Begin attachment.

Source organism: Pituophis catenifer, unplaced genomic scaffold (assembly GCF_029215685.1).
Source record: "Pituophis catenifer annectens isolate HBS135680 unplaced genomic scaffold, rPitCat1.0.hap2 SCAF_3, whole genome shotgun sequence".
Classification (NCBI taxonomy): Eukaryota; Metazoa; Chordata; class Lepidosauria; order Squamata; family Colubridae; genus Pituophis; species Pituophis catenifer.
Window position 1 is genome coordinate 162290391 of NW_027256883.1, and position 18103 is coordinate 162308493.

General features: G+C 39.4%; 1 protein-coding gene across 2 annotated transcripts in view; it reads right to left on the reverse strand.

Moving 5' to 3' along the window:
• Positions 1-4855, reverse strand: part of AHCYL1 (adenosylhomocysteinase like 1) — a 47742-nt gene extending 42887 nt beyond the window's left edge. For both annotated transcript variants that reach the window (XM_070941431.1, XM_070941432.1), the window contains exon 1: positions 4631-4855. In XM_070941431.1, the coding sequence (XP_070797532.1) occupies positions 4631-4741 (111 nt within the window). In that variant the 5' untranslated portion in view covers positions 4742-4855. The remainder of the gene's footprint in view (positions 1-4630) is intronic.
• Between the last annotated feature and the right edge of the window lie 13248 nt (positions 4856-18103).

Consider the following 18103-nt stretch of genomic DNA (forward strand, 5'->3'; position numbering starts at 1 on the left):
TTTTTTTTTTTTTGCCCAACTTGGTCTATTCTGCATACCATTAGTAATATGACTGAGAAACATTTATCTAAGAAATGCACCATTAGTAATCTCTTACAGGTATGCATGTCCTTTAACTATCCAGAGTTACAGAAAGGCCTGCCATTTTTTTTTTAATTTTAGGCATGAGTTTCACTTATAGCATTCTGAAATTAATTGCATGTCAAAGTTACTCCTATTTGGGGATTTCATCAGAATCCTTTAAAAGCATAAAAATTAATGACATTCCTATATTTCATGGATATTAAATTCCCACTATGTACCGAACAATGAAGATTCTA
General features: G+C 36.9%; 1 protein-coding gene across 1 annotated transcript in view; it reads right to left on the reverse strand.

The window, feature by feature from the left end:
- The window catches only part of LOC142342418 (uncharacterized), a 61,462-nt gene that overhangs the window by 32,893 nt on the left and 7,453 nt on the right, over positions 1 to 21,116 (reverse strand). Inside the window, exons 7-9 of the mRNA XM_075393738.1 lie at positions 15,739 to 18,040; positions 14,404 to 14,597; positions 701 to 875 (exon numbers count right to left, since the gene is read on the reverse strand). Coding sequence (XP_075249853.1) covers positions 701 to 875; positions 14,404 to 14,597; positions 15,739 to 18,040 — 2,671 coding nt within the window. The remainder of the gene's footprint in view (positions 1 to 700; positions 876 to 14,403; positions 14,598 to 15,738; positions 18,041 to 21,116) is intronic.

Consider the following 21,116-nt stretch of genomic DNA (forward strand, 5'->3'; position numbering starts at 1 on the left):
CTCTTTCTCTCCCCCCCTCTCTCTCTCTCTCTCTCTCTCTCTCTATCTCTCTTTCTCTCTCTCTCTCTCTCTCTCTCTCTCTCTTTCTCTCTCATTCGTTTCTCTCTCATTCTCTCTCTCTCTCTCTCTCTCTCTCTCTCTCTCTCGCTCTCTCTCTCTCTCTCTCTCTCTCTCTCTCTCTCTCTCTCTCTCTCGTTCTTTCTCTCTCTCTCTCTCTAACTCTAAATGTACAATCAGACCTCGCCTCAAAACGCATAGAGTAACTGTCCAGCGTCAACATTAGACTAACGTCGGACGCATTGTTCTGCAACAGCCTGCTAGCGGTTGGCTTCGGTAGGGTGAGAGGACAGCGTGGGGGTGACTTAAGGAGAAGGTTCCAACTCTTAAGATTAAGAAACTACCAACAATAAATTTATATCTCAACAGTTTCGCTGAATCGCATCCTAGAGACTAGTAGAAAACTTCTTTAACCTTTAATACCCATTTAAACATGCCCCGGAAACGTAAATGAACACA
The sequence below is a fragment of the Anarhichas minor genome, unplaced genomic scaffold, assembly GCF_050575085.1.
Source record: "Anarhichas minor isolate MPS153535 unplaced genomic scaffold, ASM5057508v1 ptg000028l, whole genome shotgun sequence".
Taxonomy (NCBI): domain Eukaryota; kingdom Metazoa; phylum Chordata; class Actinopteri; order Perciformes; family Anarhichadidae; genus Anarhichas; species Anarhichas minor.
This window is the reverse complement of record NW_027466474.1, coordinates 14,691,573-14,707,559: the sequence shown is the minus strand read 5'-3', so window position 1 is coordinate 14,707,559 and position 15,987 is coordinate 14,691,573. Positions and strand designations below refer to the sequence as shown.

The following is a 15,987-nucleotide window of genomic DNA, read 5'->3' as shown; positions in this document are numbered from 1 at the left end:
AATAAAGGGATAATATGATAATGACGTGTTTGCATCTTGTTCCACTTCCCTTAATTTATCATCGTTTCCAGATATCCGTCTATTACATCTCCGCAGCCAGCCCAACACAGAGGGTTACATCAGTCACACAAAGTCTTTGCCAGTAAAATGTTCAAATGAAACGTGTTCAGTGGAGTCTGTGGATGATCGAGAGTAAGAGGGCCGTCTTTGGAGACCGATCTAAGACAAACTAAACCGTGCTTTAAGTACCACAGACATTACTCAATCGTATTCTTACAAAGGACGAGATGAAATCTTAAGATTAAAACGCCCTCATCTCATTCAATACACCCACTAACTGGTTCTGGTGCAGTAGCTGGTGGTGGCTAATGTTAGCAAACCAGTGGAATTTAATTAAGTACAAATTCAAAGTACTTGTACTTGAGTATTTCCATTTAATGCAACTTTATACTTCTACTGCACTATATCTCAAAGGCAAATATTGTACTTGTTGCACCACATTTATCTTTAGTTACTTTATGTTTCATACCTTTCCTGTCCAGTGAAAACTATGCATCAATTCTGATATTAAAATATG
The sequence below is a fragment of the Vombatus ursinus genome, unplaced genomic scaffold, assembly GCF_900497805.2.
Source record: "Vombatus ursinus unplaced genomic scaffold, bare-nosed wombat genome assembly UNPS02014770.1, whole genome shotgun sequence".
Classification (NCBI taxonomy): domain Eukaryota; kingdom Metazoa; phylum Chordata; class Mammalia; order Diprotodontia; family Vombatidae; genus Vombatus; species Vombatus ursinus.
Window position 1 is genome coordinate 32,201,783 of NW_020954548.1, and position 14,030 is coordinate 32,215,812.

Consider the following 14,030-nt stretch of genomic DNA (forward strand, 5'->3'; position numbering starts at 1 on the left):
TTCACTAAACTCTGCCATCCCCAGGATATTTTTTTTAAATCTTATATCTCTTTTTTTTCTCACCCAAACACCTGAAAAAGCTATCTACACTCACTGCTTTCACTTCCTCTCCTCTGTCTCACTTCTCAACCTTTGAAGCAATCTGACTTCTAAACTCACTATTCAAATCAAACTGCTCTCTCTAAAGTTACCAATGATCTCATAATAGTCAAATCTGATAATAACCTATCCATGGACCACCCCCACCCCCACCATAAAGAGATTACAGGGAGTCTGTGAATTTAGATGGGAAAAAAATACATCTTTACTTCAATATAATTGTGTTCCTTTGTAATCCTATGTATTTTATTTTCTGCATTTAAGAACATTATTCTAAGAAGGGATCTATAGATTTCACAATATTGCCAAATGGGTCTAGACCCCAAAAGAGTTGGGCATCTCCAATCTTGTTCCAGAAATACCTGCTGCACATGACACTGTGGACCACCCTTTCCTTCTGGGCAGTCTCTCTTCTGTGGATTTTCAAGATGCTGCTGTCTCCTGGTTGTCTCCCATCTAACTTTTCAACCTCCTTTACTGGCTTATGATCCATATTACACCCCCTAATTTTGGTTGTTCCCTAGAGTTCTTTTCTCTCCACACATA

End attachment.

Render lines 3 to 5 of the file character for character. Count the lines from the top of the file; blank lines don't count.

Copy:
Classification (NCBI taxonomy): Eukaryota; Metazoa; Chordata; class Lepidosauria; order Squamata; family Colubridae; genus Pituophis; species Pituophis catenifer.
Window position 1 is genome coordinate 162290391 of NW_027256883.1, and position 18103 is coordinate 162308493.

General features: G+C 39.4%; 1 protein-coding gene across 2 annotated transcripts in view; it reads right to left on the reverse strand.